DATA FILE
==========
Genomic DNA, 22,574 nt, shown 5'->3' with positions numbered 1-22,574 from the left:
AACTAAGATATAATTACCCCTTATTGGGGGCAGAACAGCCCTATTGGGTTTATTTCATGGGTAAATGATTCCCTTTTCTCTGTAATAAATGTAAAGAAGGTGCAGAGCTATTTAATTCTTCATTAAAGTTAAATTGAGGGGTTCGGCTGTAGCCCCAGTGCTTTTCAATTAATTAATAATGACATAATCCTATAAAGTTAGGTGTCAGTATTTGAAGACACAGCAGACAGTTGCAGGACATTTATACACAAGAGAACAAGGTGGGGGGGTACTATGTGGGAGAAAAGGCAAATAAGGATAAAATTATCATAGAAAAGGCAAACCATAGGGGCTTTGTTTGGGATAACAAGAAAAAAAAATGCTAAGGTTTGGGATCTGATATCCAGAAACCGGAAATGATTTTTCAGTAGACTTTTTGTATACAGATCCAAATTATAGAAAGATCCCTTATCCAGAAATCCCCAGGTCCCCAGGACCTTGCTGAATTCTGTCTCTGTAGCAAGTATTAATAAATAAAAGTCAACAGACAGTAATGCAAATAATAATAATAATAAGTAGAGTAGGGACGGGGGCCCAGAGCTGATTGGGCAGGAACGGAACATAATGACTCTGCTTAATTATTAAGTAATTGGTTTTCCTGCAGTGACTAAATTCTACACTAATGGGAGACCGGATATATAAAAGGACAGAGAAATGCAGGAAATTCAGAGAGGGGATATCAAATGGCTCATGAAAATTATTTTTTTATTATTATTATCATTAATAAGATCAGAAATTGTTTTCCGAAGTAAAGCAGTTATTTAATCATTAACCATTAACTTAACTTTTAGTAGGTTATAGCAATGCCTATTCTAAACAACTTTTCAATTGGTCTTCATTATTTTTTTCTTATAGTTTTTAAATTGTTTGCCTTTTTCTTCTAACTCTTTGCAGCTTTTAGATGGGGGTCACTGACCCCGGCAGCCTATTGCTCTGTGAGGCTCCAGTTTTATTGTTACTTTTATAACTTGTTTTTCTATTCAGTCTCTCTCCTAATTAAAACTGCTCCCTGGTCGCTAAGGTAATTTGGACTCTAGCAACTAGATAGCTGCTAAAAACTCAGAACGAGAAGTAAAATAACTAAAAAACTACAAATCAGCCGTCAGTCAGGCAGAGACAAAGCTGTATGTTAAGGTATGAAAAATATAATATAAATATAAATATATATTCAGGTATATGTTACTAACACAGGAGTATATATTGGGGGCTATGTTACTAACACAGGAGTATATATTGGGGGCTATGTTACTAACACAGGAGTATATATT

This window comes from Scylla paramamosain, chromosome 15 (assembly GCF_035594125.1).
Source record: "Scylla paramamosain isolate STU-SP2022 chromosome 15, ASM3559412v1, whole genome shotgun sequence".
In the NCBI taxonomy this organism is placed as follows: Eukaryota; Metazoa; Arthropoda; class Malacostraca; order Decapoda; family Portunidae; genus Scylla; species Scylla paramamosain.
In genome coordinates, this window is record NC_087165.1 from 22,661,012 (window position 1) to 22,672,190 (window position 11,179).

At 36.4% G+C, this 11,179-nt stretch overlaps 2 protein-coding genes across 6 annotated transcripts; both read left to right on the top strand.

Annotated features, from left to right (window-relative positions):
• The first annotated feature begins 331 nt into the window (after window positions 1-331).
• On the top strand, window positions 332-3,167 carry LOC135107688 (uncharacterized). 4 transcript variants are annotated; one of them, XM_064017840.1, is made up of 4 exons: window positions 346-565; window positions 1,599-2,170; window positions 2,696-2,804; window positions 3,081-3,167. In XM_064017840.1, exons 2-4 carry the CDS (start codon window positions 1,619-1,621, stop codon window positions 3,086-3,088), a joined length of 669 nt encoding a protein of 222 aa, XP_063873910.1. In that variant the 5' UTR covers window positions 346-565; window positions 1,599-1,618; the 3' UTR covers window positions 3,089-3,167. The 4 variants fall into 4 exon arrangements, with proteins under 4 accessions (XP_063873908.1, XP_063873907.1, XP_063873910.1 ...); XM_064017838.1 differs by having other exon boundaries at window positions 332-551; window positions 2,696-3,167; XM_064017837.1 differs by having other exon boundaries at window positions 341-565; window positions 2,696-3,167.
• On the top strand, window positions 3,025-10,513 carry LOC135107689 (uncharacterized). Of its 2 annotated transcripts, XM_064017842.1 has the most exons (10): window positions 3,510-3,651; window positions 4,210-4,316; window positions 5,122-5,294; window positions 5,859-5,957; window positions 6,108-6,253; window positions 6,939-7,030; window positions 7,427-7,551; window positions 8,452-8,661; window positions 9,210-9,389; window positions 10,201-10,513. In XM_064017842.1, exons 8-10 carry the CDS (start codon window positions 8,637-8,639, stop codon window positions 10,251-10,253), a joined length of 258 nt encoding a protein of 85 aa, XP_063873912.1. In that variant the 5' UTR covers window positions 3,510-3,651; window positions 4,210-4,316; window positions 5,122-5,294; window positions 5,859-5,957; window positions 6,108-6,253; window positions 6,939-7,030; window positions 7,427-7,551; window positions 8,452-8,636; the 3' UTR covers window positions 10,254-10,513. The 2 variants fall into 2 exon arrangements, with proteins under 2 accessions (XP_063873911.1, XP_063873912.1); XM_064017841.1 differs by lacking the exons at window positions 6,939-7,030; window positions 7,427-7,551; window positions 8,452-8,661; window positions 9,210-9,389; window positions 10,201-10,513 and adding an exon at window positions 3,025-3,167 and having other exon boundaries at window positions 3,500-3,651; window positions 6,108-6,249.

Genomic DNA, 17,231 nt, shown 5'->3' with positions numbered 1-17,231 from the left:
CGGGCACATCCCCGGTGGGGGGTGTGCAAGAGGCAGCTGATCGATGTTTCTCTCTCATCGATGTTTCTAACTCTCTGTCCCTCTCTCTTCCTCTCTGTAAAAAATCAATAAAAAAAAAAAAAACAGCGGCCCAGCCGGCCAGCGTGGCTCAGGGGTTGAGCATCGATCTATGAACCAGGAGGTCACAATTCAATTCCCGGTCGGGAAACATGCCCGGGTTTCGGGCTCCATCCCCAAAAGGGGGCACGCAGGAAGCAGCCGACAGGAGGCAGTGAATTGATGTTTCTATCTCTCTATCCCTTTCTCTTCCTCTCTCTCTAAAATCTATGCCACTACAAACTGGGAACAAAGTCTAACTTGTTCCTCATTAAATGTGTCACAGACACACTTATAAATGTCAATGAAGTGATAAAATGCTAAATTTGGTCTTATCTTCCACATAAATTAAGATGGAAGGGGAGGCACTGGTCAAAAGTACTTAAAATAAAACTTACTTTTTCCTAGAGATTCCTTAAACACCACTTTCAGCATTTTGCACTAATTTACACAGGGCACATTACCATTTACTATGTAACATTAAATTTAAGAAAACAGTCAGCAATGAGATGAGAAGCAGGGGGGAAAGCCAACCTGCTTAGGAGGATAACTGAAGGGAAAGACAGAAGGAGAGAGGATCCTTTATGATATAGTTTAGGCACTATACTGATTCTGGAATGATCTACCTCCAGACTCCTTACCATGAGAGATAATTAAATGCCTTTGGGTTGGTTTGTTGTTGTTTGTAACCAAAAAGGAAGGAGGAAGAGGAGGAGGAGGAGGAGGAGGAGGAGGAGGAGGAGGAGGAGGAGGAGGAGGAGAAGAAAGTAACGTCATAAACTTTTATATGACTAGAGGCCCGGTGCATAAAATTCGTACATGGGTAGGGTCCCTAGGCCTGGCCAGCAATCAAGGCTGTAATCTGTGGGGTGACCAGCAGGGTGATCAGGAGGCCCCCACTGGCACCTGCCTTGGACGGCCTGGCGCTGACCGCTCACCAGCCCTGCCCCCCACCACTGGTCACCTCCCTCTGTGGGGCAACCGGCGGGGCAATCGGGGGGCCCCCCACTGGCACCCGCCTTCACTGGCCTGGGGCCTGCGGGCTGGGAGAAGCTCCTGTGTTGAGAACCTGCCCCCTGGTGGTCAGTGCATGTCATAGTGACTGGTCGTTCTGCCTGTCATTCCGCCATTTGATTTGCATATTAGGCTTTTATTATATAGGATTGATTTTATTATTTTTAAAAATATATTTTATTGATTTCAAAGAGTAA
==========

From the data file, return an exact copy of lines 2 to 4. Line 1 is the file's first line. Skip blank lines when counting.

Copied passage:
AACTAAGATATAATTACCCCTTATTGGGGGCAGAACAGCCCTATTGGGTTTATTTCATGGGTAAATGATTCCCTTTTCTCTGTAATAAATGTAAAGAAGGTGCAGAGCTATTTAATTCTTCATTAAAGTTAAATTGAGGGGTTCGGCTGTAGCCCCAGTGCTTTTCAATTAATTAATAATGACATAATCCTATAAAGTTAGGTGTCAGTATTTGAAGACACAGCAGACAGTTGCAGGACATTTATACACAAGAGAACAAGGTGGGGGGGTACTATGTGGGAGAAAAGGCAAATAAGGATAAAATTATCATAGAAAAGGCAAACCATAGGGGCTTTGTTTGGGATAACAAGAAAAAAAAATGCTAAGGTTTGGGATCTGATATCCAGAAACCGGAAATGATTTTTCAGTAGACTTTTTGTATACAGATCCAAATTATAGAAAGATCCCTTATCCAGAAATCCCCAGGTCCCCAGGACCTTGCTGAATTCTGTCTCTGTAGCAAGTATTAATAAATAAAAGTCAACAGACAGTAATGCAAATAATAATAATAATAAGTAGAGTAGGGACGGGGGCCCAGAGCTGATTGGGCAGGAACGGAACATAATGACTCTGCTTAATTATTAAGTAATTGGTTTTCCTGCAGTGACTAAATTCTACACTAATGGGAGACCGGATATATAAAAGGACAGAGAAATGCAGGAAATTCAGAGAGGGGATATCAAATGGCTCATGAAAATTATTTTTTTATTATTATTATCATTAATAAGATCAGAAATTGTTTTCCGAAGTAAAGCAGTTATTTAATCATTAACCATTAACTTAACTTTTAGTAGGTTATAGCAATGCCTATTCTAAACAACTTTTCAATTGGTCTTCATTATTTTTTTCTTATAGTTTTTAAATTGTTTGCCTTTTTCTTCTAACTCTTTGCAGCTTTTAGATGGGGGTCACTGACCCCGGCAGCCTATTGCTCTGTGAGGCTCCAGTTTTATTGTTACTTTTATAACTTGTTTTTCTATTCAGTCTCTCTCCTAATTAAAACTGCTCCCTGGTCGCTAAGGTAATTTGGACTCTAGCAACTAGATAGCTGCTAAAAACTCAGAACGAGAAGTAAAATAACTAAAAAACTACAAATCAGCCGTCAGTCAGGCAGAGACAAAGCTGTATGTTAAGGTATGAAAAATATAATATAAATATAAATATATATTCAGGTATATGTTACTAACACAGGAGTATATATTGGGGGCTATGTTACTAACACAGGAGTATATATTGGGGGCTATGTTACTAACACAGGAGTATATATT

This window comes from Scylla paramamosain, chromosome 15 (assembly GCF_035594125.1).
Source record: "Scylla paramamosain isolate STU-SP2022 chromosome 15, ASM3559412v1, whole genome shotgun sequence".